Adams, ME and Lazarsfeld-Jensen, A and Francis, K, The implications of isolation for remote industrial health workers, Rural and Remote Health, 19, (2) Article 5001. ISSN 1445-6354 (2019) [Refereed Article]
|PDF (Published version)|
Copyright 2019 the authors. Licensed under a Creative Commons Attribution 4.0 International Licence (https://creativecommons.org/licenses/by/4.0/)
Methods: A phenomenological methodology was chosen for this study owing to the paucity of qualitative literature that explored this role. This study utilised face-to-face or telephone interviews with nurses and paramedics working in remote offshore and onshore industrial health roles seeking to understand their experience of working in this context of health practice.
Results: Three thematically significant experiences of the role related to role dissonance, isolation, and gaining and maintaining skills. The second theme, isolation, will be presented to provide context for nurses' and paramedics' experiences of geographical, personal and professional isolation.
Conclusions: Nurses and paramedics working in remote industrial roles are not prepared for the broad scope of practice of the role, and the physical and profession isolation presents barriers to obtaining skills and confidence necessary to meet the needs of the role. Limited resources in rural and remote areas combined with the isolation of many industrial sites pose challenges for industrial staff in accessing primary healthcare services, yet industrial organisations are resisting attempts to make them responsible for the health as well as the safety of their onsite workers, particularly in off-duty hours. Health workers in remote locations have to cope with their own experience of isolation but also have to treat and counsel other industrial workers experiencing chronic illness complications, separation from family and other consequences of the fly-in, fly-out 'workstyle'. In addition to the tyranny presented by distance and the emotional isolation common to all remote industrial workers, health workers are isolated from professional networks, access to education/professional development opportunities and other remote industrial peers. Their inclusion within a professional network and educational framework would help to mitigate these factors and provides opportunities for collaboration between industrial and rural health staff.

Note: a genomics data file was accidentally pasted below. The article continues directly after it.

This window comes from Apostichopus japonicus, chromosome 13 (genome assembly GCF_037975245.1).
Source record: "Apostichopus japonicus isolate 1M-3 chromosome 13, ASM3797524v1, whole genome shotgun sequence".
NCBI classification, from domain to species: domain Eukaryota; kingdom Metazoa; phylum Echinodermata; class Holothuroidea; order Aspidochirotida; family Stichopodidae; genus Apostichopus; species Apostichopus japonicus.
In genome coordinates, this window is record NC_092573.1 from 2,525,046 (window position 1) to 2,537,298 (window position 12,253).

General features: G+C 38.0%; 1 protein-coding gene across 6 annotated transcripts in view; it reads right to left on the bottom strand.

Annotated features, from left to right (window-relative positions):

|Item Type:||Refereed Article|
|Keywords:||FIFO, fly-in fly-out, industrial health, occupational health, occupational health nursing, primary health care, professional isolation, remote nursing, scope of practice, Australia|
|Research Division:||Health Sciences|
|Research Field:||Nursing not elsewhere classified|
|Objective Group:||Provision of health and support services|
|UTAS Author:||Francis, K (Professor Karen Francis)|
|Web of Science® Times Cited:||1|
|Downloads:||10 View Download Statistics|
Repository Staff Only: item control page